Fountaintown Gas Company, Inc.: As noted in this November 2, 2018 Indiana Utility Regulatory Commission filing:
Fountaintown has proposed to refund the over collection of tax funds from January 1, 2018 through April 30, 2018 by refunding $81,293. Fountaintown has proposed that such refund occur through a tracking mechanism that will begin in January 2019 and run through April 30, 2019 in order to refund the over collection as closely as possible to the customers by class who paid such over collection. The OUCC agrees to both the amount and the proposed tracker mechanism. Based on the evidence of record, we find that the over collection between January 1, 2018 and April 30, 2018 in the amount of $$81,293 should be refunded to the customer classes as proposed by Fountaintown. This refund of over collected tax dollars will begin in January 2019 and run through April 30, 2019 in order to more closely match the refund to the customer who provided such funds.
South Eastern Indiana Natural Gas Company, Inc.: As noted in this May 17, 2019 Indiana Utility Regulatory Commission memorandum:
South Eastern requests to revise portions of its IURC No. G-11 tariff to reflect the amortization of $176,222 in Excess Accumulated Deferred Income Taxes over 19.65 years as a result of the Commission’s investigation into the impacts of the Tax Cuts and Jobs Act of 2017 and the subsequent Order in Cause No. 45032 S13. The rate adjustment will result in $8,968 being amortized annually and will lead to a $12,324 annual reduction to South Eastern’s revenue requirement after being adjusted for taxes and fees.
American Suburban Utilities, Inc.: As noted in this December 10, 2018 Indiana Utility Regulatory Commission filing:
The rate reduction took effect for all bills that were rendered on July 1, 2018. Accordingly, there are five months for which service was billed after the tax cut at the prior rates, because ASU bills in arrears. He provided a total estimated deferred liability of $79,042.72. ASU proposed to divide this amount by 3 and for each of the first three months after the Phase 3 tariff in Cause No. 44676 is effective, to provide a bill credit equaling one-third of the deferred liability. In this way, the Phase 3 tariff will step in over four months rather than one. He testified that ASU expected to file the Phase 3 tariff before the end of 2018, but that if for some reason the tariff had not been submitted before March 31, 2019, ASU would file a tariff to reflect a one-time credit to exhaust all of the deferred liability in a single month.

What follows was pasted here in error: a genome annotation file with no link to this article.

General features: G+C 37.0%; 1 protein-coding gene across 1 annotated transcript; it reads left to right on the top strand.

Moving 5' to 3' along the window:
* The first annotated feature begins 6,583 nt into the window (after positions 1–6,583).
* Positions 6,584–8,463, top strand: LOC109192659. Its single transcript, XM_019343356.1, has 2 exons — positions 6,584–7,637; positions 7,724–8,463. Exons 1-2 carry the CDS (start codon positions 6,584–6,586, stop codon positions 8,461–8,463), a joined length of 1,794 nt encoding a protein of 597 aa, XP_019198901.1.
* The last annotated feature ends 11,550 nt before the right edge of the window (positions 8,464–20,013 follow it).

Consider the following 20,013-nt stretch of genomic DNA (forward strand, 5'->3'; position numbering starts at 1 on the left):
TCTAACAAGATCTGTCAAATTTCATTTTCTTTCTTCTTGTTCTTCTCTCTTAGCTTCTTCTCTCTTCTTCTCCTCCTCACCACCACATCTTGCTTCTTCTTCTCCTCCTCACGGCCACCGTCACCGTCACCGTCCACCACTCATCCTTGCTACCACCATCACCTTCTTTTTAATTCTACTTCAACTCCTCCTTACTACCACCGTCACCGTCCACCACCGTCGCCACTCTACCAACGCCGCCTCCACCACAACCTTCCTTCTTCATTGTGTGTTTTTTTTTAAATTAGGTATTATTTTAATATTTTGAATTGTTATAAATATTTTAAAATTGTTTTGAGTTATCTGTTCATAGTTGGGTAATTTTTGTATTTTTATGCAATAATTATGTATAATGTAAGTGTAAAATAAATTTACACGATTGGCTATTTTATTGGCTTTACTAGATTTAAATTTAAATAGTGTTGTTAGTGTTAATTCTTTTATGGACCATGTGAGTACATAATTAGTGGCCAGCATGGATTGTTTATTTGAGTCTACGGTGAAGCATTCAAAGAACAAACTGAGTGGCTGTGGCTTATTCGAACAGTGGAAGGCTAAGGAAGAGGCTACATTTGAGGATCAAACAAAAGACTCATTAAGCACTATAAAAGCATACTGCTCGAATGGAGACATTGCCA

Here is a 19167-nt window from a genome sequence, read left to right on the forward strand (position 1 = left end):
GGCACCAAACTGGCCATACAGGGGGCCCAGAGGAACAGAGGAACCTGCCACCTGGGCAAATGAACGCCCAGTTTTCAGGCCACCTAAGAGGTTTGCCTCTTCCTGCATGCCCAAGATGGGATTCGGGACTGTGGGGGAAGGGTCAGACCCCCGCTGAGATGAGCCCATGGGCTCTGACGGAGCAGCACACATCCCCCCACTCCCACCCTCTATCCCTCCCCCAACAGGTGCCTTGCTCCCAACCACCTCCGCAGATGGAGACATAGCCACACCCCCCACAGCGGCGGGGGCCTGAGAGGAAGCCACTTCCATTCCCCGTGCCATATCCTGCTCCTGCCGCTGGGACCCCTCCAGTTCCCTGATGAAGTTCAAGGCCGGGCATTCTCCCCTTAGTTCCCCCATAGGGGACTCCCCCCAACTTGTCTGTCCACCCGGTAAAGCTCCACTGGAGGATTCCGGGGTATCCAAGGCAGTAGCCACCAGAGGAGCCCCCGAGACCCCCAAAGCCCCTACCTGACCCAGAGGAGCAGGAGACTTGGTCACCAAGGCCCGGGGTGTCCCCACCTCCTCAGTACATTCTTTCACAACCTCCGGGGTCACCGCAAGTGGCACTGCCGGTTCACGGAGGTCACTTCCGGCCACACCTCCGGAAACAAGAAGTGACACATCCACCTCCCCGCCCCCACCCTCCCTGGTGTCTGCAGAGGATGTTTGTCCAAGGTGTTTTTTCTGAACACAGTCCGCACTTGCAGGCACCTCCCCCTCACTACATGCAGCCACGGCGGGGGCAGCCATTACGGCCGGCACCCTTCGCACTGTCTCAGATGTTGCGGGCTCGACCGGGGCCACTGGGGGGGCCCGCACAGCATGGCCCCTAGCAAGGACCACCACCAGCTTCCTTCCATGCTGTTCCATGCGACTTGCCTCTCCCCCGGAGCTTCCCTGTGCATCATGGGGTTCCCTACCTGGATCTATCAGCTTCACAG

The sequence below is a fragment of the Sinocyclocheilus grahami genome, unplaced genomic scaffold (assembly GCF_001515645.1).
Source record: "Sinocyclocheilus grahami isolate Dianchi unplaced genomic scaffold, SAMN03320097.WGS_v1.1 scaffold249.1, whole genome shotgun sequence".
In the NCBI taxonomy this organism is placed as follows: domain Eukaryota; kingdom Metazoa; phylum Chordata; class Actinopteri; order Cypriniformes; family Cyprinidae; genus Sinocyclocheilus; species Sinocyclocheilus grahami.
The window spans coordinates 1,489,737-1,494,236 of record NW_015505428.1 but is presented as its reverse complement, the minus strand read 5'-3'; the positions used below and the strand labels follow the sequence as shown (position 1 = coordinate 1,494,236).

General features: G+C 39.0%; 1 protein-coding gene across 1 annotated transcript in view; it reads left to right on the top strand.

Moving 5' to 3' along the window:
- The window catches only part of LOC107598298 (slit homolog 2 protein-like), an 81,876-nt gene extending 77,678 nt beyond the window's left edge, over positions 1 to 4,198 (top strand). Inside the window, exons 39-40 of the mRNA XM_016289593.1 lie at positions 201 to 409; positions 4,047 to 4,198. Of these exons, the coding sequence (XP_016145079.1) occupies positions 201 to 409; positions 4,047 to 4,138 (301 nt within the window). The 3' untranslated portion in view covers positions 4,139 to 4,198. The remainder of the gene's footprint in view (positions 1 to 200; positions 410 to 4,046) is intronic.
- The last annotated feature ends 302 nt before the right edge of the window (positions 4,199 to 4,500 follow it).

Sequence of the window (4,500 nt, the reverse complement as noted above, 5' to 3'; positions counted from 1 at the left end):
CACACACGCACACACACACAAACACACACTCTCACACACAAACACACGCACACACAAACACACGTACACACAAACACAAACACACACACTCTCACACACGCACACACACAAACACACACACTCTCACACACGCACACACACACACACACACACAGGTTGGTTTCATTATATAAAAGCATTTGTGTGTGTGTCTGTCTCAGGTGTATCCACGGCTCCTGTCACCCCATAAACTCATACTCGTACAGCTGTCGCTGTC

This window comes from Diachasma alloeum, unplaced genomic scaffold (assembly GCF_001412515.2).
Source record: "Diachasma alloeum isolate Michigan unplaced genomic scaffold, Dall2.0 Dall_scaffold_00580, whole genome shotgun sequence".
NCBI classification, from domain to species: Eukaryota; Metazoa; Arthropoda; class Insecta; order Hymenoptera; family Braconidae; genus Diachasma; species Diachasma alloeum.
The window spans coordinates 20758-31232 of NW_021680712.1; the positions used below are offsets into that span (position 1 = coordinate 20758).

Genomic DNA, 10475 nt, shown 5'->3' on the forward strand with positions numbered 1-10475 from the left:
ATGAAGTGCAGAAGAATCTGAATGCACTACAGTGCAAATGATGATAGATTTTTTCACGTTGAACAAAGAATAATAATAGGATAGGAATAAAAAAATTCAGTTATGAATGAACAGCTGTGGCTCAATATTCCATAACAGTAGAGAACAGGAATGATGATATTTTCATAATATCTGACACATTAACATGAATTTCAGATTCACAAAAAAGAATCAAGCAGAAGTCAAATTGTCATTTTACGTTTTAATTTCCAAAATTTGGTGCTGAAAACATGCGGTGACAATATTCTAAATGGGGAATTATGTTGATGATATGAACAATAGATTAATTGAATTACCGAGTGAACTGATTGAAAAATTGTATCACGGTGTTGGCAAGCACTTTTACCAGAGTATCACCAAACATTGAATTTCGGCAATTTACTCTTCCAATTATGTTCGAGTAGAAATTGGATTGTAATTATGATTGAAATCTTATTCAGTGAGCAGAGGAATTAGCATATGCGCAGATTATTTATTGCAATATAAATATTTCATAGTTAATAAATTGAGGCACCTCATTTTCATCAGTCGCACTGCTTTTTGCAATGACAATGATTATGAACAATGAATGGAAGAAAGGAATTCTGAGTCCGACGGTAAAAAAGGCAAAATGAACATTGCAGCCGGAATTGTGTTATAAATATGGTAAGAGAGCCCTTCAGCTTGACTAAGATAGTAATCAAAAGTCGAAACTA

Indiana American Water: As noted in this June 26, 2020 Indiana American Water press release:
Indiana American Water announced today that its water customers across the state will soon start seeing lower monthly bills. The decrease, which amounts to approximately $1.04 per month (2.77 percent) for a residential customer using 4,000 gallons per month, is the result of the resolution of certain accounting issues related to the Tax Cuts and Jobs Act (TCJA) of 2017.
Ohio Valley Gas Corporation: As noted in this November 15, 2018 Indiana Utility Regulatory Commission filing:
The Parties have agreed that OVG should pay the excess accumulated deferred amount of $4,012, 142 to its customers over 34.25 years based on the average rate assumption method (“ARAM”). The first such refund payments will be reflected on customer bills starting January 1, 2019. Consistent with ARAM, the amount of the annual payment will vary each year and be implemented through a separate adjustment to OVG’s volumetric rates for utility service (“EDIT Tracker”) based on customer allocations and rate design approved in OVG’s most recent base 2 rate case. The baseline EDIT Tracker for each of the next 35 calendar years is shown on the attached Exhibit A titled “EDIT Annual Amounts to be Returned.” These baseline trackers will be further adjusted by February 15 of each year after 2019 to true-up the amounts returned the previous year in comparison to the target amount on which the EDIT Tracker for that previous year was based.